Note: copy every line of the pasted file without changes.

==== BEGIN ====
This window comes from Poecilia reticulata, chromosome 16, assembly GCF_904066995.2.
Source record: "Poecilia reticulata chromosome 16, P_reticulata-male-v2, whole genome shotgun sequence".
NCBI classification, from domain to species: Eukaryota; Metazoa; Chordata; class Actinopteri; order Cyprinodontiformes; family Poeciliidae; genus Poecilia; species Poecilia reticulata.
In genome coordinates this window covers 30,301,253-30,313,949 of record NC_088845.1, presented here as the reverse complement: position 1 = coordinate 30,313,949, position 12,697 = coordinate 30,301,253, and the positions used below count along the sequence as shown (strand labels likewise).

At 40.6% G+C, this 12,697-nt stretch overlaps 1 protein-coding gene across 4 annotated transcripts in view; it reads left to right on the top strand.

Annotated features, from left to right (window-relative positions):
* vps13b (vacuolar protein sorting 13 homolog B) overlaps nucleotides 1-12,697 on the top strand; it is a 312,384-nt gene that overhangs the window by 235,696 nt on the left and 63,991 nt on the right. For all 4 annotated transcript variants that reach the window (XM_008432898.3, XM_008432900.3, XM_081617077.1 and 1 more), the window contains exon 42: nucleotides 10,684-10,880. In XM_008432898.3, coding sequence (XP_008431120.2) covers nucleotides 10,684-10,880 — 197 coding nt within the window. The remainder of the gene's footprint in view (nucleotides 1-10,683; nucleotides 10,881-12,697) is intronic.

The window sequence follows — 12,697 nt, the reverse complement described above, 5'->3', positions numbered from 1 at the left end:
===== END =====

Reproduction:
This window comes from Poecilia reticulata, chromosome 16, assembly GCF_904066995.2.
Source record: "Poecilia reticulata chromosome 16, P_reticulata-male-v2, whole genome shotgun sequence".
NCBI classification, from domain to species: Eukaryota; Metazoa; Chordata; class Actinopteri; order Cyprinodontiformes; family Poeciliidae; genus Poecilia; species Poecilia reticulata.
In genome coordinates this window covers 30,301,253-30,313,949 of record NC_088845.1, presented here as the reverse complement: position 1 = coordinate 30,313,949, position 12,697 = coordinate 30,301,253, and the positions used below count along the sequence as shown (strand labels likewise).

At 40.6% G+C, this 12,697-nt stretch overlaps 1 protein-coding gene across 4 annotated transcripts in view; it reads left to right on the top strand.

Annotated features, from left to right (window-relative positions):
* vps13b (vacuolar protein sorting 13 homolog B) overlaps nucleotides 1-12,697 on the top strand; it is a 312,384-nt gene that overhangs the window by 235,696 nt on the left and 63,991 nt on the right. For all 4 annotated transcript variants that reach the window (XM_008432898.3, XM_008432900.3, XM_081617077.1 and 1 more), the window contains exon 42: nucleotides 10,684-10,880. In XM_008432898.3, coding sequence (XP_008431120.2) covers nucleotides 10,684-10,880 — 197 coding nt within the window. The remainder of the gene's footprint in view (nucleotides 1-10,683; nucleotides 10,881-12,697) is intronic.

The window sequence follows — 12,697 nt, the reverse complement described above, 5'->3', positions numbered from 1 at the left end: